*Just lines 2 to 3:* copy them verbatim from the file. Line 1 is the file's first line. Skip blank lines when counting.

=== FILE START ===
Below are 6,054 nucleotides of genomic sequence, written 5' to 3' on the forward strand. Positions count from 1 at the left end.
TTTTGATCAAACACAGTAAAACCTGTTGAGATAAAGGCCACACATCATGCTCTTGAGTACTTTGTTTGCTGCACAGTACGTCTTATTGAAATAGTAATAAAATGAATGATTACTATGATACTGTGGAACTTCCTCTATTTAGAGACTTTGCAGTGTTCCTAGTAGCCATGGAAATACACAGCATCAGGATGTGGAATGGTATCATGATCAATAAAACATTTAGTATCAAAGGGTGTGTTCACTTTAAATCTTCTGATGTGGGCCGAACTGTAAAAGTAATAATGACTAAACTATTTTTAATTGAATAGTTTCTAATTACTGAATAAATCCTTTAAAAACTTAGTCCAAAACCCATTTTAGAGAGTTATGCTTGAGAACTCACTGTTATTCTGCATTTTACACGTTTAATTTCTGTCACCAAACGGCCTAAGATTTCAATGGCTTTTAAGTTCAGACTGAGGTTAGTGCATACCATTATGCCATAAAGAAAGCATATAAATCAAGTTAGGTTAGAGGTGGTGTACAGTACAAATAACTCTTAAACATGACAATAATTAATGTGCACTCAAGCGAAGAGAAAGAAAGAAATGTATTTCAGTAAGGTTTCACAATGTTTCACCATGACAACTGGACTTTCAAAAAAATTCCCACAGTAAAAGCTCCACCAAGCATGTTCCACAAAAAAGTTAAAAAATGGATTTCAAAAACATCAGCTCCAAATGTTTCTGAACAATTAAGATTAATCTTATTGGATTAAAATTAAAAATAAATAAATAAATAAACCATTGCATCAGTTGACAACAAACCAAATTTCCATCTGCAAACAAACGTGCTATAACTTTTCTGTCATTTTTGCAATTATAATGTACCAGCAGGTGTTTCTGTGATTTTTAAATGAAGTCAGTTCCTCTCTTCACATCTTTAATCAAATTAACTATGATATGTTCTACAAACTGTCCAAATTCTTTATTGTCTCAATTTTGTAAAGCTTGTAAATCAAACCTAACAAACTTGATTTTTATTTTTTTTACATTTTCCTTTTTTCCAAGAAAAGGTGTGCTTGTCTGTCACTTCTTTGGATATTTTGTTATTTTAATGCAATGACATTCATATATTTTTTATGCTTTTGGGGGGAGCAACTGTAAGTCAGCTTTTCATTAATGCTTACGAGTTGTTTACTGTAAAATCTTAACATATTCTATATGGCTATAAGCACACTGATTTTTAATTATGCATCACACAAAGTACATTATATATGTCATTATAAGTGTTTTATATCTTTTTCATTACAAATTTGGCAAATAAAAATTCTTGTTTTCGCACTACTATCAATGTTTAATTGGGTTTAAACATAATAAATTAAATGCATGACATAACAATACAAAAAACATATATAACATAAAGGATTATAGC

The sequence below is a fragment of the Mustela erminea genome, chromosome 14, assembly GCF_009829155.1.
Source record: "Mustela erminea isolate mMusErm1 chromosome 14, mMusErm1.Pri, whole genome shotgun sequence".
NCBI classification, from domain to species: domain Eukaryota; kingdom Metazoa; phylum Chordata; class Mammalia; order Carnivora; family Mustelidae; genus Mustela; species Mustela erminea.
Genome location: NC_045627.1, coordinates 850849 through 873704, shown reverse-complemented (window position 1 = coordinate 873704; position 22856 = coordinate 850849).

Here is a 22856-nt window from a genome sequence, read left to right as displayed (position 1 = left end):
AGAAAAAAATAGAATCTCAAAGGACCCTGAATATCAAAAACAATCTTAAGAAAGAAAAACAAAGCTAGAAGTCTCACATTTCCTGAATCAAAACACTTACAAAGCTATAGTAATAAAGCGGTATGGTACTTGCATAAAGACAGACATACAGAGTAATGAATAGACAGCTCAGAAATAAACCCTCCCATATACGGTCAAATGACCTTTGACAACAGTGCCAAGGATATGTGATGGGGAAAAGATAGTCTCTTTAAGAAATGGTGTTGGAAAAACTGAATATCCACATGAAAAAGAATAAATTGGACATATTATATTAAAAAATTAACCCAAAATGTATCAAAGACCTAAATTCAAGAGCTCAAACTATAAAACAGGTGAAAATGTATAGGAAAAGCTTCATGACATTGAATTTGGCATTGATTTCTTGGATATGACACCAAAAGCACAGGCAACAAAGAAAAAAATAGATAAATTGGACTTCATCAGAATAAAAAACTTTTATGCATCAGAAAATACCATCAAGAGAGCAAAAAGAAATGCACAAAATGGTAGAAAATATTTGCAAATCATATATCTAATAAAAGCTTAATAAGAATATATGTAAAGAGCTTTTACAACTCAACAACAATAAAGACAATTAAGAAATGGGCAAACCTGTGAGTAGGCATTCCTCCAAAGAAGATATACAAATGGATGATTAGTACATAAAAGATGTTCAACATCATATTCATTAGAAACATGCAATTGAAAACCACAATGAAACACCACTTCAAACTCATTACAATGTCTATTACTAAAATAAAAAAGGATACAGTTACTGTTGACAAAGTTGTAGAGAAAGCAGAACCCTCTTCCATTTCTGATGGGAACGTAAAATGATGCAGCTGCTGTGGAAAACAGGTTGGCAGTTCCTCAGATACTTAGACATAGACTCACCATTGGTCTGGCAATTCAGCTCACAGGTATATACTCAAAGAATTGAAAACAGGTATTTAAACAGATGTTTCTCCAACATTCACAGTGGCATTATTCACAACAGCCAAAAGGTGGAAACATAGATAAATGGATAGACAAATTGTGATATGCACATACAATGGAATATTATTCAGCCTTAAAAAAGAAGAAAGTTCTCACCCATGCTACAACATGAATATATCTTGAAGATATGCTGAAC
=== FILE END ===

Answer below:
TTTTGATCAAACACAGTAAAACCTGTTGAGATAAAGGCCACACATCATGCTCTTGAGTACTTTGTTTGCTGCACAGTACGTCTTATTGAAATAGTAATAAAATGAATGATTACTATGATACTGTGGAACTTCCTCTATTTAGAGACTTTGCAGTGTTCCTAGTAGCCATGGAAATACACAGCATCAGGATGTGGAATGGTATCATGATCAATAAAACATTTAGTATCAAAGGGTGTGTTCACTTTAAATCTTCTGATGTGGGCCGAACTGTAAAAGTAATAATGACTAAACTATTTTTAATTGAATAGTTTCTAATTACTGAATAAATCCTTTAAAAACTTAGTCCAAAACCCATTTTAGAGAGTTATGCTTGAGAACTCACTGTTATTCTGCATTTTACACGTTTAATTTCTGTCACCAAACGGCCTAAGATTTCAATGGCTTTTAAGTTCAGACTGAGGTTAGTGCATACCATTATGCCATAAAGAAAGCATATAAATCAAGTTAGGTTAGAGGTGGTGTACAGTACAAATAACTCTTAAACATGACAATAATTAATGTGCACTCAAGCGAAGAGAAAGAAAGAAATGTATTTCAGTAAGGTTTCACAATGTTTCACCATGACAACTGGACTTTCAAAAAAATTCCCACAGTAAAAGCTCCACCAAGCATGTTCCACAAAAAAGTTAAAAAATGGATTTCAAAAACATCAGCTCCAAATGTTTCTGAACAATTAAGATTAATCTTATTGGATTAAAATTAAAAATAAATAAATAAATAAACCATTGCATCAGTTGACAACAAACCAAATTTCCATCTGCAAACAAACGTGCTATAACTTTTCTGTCATTTTTGCAATTATAATGTACCAGCAGGTGTTTCTGTGATTTTTAAATGAAGTCAGTTCCTCTCTTCACATCTTTAATCAAATTAACTATGATATGTTCTACAAACTGTCCAAATTCTTTATTGTCTCAATTTTGTAAAGCTTGTAAATCAAACCTAACAAACTTGATTTTTATTTTTTTTACATTTTCCTTTTTTCCAAGAAAAGGTGTGCTTGTCTGTCACTTCTTTGGATATTTTGTTATTTTAATGCAATGACATTCATATATTTTTTATGCTTTTGGGGGGAGCAACTGTAAGTCAGCTTTTCATTAATGCTTACGAGTTGTTTACTGTAAAATCTTAACATATTCTATATGGCTATAAGCACACTGATTTTTAATTATGCATCACACAAAGTACATTATATATGTCATTATAAGTGTTTTATATCTTTTTCATTACAAATTTGGCAAATAAAAATTCTTGTTTTCGCACTACTATCAATGTTTAATTGGGTTTAAACATAATAAATTAAATGCATGACATAACAATACAAAAAACATATATAACATAAAGGATTATAGC

The sequence below is a fragment of the Mustela erminea genome, chromosome 14, assembly GCF_009829155.1.